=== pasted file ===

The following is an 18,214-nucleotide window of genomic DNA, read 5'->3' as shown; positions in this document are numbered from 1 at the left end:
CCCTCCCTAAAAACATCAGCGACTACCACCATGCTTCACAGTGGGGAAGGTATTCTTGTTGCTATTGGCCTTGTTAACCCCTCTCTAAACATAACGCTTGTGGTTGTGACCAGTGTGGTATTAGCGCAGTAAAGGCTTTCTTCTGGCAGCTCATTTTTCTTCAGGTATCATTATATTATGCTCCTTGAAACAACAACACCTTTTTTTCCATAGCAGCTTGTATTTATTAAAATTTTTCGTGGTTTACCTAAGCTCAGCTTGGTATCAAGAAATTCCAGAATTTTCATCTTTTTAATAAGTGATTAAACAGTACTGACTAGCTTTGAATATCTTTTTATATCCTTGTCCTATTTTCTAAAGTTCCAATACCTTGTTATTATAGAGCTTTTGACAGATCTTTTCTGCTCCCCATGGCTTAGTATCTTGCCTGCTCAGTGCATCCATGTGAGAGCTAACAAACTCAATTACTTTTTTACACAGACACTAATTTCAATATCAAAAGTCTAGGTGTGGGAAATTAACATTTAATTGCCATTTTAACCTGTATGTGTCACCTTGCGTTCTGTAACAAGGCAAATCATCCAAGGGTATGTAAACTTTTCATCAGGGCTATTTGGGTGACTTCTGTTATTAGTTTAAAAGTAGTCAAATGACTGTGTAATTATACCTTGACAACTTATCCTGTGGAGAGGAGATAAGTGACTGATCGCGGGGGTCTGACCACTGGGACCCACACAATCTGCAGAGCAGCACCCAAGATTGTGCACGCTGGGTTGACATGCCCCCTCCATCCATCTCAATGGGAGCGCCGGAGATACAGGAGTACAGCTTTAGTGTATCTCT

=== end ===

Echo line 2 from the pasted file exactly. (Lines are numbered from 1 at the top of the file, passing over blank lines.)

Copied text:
CCCTCCCTAAAAACATCAGCGACTACCACCATGCTTCACAGTGGGGAAGGTATTCTTGTTGCTATTGGCCTTGTTAACCCCTCTCTAAACATAACGCTTGTGGTTGTGACCAGTGTGGTATTAGCGCAGTAAAGGCTTTCTTCTGGCAGCTCATTTTTCTTCAGGTATCATTATATTATGCTCCTTGAAACAACAACACCTTTTTTTCCATAGCAGCTTGTATTTATTAAAATTTTTCGTGGTTTACCTAAGCTCAGCTTGGTATCAAGAAATTCCAGAATTTTCATCTTTTTAATAAGTGATTAAACAGTACTGACTAGCTTTGAATATCTTTTTATATCCTTGTCCTATTTTCTAAAGTTCCAATACCTTGTTATTATAGAGCTTTTGACAGATCTTTTCTGCTCCCCATGGCTTAGTATCTTGCCTGCTCAGTGCATCCATGTGAGAGCTAACAAACTCAATTACTTTTTTACACAGACACTAATTTCAATATCAAAAGTCTAGGTGTGGGAAATTAACATTTAATTGCCATTTTAACCTGTATGTGTCACCTTGCGTTCTGTAACAAGGCAAATCATCCAAGGGTATGTAAACTTTTCATCAGGGCTATTTGGGTGACTTCTGTTATTAGTTTAAAAGTAGTCAAATGACTGTGTAATTATACCTTGACAACTTATCCTGTGGAGAGGAGATAAGTGACTGATCGCGGGGGTCTGACCACTGGGACCCACACAATCTGCAGAGCAGCACCCAAGATTGTGCACGCTGGGTTGACATGCCCCCTCCATCCATCTCAATGGGAGCGCCGGAGATACAGGAGTACAGCTTTAGTGTATCTCT